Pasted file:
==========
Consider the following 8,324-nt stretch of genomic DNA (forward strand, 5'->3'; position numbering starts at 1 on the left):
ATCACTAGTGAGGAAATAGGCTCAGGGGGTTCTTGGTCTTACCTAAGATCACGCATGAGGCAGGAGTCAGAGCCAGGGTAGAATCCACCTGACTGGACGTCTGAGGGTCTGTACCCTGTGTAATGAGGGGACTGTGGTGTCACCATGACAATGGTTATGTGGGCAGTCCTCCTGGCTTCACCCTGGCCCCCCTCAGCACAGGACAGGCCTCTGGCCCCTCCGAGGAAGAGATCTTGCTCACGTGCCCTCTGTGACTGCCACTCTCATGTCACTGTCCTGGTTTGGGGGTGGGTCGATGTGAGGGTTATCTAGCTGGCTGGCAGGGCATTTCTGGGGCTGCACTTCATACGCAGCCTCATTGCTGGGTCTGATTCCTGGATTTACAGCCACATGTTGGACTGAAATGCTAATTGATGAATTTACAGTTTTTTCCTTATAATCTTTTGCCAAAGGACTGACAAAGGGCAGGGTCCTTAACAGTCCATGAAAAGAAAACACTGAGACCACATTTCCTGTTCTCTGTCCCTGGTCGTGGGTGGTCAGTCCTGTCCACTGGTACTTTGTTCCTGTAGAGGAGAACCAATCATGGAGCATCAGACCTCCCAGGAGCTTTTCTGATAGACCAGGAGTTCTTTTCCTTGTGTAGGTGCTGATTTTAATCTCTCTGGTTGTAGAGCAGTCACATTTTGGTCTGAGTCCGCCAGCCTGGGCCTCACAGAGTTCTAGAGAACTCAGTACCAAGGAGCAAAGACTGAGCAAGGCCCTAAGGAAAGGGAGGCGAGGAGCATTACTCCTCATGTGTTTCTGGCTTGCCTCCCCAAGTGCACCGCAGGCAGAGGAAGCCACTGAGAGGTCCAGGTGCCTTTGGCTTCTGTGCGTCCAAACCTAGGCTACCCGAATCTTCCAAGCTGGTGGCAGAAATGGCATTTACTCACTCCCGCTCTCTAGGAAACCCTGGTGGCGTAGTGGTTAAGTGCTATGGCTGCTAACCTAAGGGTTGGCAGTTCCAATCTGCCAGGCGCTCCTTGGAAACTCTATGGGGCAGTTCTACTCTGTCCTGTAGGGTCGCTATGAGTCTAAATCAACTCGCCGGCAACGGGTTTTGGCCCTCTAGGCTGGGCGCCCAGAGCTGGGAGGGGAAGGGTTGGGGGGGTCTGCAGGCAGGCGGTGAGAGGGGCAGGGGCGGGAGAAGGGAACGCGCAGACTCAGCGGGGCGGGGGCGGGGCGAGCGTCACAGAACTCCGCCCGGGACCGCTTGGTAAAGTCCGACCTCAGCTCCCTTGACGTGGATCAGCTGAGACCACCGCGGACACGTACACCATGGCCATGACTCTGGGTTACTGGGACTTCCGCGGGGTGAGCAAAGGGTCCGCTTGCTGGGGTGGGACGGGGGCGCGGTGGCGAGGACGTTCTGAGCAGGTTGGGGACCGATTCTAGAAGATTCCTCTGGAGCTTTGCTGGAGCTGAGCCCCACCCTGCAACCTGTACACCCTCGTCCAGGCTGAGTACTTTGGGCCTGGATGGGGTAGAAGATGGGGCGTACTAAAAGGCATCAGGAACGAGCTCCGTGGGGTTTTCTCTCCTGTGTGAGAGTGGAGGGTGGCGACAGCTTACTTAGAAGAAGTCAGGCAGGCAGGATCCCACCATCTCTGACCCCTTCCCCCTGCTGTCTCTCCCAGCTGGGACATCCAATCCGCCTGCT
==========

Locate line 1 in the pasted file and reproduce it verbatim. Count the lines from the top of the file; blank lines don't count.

Consider the following 8,324-nt stretch of genomic DNA (forward strand, 5'->3'; position numbering starts at 1 on the left):